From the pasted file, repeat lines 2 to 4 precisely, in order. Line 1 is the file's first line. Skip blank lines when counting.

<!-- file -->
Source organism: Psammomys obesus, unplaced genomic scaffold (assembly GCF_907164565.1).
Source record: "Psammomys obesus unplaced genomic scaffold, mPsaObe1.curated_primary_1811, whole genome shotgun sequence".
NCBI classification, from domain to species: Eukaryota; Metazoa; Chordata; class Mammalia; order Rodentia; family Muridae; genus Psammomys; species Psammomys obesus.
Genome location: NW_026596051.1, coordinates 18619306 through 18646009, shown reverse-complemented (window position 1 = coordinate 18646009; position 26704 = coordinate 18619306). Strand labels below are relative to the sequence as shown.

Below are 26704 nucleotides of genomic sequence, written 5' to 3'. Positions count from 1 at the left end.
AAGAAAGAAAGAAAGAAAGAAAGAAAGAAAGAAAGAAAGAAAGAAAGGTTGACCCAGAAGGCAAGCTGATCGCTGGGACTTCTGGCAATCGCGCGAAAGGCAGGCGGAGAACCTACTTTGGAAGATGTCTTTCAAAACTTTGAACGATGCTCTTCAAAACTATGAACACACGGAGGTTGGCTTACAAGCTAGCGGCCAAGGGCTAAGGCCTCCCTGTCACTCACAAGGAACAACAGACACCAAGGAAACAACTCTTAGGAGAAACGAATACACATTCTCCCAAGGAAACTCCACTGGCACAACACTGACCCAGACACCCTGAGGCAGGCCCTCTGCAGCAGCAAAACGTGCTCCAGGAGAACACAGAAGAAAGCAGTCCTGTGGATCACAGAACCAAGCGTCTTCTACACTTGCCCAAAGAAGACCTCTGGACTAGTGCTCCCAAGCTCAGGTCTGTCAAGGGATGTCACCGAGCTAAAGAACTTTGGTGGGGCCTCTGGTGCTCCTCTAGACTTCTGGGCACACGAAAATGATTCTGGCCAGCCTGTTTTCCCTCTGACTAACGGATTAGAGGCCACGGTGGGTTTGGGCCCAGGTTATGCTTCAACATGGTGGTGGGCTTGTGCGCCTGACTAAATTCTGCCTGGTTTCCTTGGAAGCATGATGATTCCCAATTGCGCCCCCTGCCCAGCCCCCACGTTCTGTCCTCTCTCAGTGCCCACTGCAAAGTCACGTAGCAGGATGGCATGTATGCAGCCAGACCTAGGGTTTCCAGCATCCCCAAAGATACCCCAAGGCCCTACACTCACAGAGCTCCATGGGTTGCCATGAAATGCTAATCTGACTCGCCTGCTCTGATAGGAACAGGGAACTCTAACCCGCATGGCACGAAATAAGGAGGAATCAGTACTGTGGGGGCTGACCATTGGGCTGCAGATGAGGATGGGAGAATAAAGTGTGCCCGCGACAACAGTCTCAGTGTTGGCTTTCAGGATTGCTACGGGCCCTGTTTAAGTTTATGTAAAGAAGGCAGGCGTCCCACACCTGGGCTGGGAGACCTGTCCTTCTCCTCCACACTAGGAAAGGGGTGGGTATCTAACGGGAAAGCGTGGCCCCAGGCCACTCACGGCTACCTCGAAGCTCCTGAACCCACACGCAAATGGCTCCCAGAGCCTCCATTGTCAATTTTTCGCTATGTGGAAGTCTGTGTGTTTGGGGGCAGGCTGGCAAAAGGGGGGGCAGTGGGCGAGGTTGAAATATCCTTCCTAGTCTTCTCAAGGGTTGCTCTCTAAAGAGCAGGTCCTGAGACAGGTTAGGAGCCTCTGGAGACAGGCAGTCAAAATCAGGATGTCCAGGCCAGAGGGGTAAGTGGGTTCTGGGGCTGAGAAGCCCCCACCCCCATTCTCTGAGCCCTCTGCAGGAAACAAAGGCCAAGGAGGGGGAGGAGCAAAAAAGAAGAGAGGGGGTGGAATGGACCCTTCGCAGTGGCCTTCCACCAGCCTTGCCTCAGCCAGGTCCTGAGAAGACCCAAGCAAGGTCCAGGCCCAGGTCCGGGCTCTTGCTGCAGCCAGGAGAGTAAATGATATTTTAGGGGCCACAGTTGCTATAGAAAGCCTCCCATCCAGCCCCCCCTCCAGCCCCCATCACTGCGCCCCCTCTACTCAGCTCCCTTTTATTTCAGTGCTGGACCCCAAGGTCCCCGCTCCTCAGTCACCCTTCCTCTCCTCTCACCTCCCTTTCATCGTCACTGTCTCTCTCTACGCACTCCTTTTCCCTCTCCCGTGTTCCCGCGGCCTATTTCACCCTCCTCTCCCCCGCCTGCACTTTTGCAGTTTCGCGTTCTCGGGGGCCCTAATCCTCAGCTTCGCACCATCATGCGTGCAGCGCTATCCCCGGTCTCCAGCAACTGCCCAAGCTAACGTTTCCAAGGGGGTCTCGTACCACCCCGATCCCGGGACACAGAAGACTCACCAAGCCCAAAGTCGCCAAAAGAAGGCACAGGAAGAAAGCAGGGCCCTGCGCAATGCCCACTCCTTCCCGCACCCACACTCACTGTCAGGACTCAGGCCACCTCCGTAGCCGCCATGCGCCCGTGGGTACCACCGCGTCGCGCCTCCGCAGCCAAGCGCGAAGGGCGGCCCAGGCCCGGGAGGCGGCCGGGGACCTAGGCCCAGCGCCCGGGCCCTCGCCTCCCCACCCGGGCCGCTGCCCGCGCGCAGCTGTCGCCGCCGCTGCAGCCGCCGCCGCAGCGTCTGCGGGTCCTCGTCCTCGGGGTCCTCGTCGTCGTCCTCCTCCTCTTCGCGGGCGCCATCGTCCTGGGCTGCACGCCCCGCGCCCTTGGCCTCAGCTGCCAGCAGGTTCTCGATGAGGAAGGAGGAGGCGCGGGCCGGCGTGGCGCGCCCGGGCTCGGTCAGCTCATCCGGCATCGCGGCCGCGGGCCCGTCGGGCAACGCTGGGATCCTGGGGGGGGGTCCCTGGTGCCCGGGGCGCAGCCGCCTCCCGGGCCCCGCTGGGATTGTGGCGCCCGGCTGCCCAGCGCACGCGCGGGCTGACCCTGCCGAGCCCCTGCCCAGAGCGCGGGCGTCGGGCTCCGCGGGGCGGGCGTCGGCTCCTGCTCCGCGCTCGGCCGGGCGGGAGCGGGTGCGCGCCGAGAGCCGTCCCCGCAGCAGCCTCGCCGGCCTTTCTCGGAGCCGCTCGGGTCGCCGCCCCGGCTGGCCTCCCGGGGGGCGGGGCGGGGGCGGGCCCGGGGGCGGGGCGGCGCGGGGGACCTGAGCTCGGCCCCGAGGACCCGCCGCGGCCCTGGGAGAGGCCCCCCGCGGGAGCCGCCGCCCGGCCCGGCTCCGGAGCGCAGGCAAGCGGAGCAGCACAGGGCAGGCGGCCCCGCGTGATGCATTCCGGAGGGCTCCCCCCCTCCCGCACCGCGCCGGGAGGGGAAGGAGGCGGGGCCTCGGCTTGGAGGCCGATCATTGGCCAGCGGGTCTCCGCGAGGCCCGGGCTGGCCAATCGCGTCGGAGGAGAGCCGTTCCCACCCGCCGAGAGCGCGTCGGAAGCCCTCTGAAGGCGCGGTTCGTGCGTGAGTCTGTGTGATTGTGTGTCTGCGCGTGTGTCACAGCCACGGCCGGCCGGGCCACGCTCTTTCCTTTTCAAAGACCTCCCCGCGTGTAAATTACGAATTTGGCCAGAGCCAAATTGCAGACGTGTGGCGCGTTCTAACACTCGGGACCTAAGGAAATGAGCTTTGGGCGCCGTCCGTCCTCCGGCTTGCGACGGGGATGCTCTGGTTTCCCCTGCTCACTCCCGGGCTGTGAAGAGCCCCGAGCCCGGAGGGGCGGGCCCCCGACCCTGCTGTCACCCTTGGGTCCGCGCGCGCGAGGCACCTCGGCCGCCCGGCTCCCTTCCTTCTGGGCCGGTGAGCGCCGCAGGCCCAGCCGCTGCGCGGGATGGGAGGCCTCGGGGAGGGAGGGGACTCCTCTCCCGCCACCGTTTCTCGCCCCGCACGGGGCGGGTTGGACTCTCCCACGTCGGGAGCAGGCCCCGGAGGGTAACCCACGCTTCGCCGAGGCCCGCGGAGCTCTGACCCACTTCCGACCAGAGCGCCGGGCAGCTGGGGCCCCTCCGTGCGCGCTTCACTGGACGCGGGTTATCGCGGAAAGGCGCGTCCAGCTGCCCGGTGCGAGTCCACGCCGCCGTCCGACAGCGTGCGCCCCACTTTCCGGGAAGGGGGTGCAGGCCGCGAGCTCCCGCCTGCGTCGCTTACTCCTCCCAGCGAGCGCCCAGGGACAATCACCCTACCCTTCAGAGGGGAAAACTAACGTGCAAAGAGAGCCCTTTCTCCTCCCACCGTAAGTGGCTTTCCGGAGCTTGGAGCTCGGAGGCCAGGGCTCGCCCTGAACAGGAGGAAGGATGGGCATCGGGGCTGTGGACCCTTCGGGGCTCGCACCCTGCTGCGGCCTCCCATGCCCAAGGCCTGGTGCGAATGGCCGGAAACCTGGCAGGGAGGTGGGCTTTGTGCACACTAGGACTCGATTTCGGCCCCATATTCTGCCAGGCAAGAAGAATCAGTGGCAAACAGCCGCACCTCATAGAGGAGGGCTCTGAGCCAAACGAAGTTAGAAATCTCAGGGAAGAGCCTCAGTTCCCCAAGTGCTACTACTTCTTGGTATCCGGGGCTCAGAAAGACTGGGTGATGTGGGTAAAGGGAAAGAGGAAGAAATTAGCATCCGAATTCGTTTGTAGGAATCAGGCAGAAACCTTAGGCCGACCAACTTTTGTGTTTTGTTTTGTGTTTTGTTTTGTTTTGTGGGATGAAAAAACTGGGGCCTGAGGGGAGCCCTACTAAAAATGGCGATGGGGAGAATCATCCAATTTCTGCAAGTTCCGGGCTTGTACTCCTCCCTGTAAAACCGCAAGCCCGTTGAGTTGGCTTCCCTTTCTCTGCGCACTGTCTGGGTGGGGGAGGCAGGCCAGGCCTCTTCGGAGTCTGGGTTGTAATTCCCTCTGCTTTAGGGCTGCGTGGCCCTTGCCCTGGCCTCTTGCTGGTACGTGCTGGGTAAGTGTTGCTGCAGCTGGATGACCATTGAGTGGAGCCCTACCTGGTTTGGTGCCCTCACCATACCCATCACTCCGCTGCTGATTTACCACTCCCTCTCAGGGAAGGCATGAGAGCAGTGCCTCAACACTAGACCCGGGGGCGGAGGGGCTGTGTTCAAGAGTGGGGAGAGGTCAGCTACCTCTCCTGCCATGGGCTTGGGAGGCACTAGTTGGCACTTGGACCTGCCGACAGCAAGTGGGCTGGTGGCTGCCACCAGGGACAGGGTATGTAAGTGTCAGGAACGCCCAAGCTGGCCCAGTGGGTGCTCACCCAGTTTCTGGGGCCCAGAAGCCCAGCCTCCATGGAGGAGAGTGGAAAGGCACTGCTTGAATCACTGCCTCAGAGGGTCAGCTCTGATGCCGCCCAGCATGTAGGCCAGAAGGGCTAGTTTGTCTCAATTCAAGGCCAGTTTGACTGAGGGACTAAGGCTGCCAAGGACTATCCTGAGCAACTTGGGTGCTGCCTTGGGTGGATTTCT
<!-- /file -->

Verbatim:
Source record: "Psammomys obesus unplaced genomic scaffold, mPsaObe1.curated_primary_1811, whole genome shotgun sequence".
NCBI classification, from domain to species: Eukaryota; Metazoa; Chordata; class Mammalia; order Rodentia; family Muridae; genus Psammomys; species Psammomys obesus.
Genome location: NW_026596051.1, coordinates 18619306 through 18646009, shown reverse-complemented (window position 1 = coordinate 18646009; position 26704 = coordinate 18619306). Strand labels below are relative to the sequence as shown.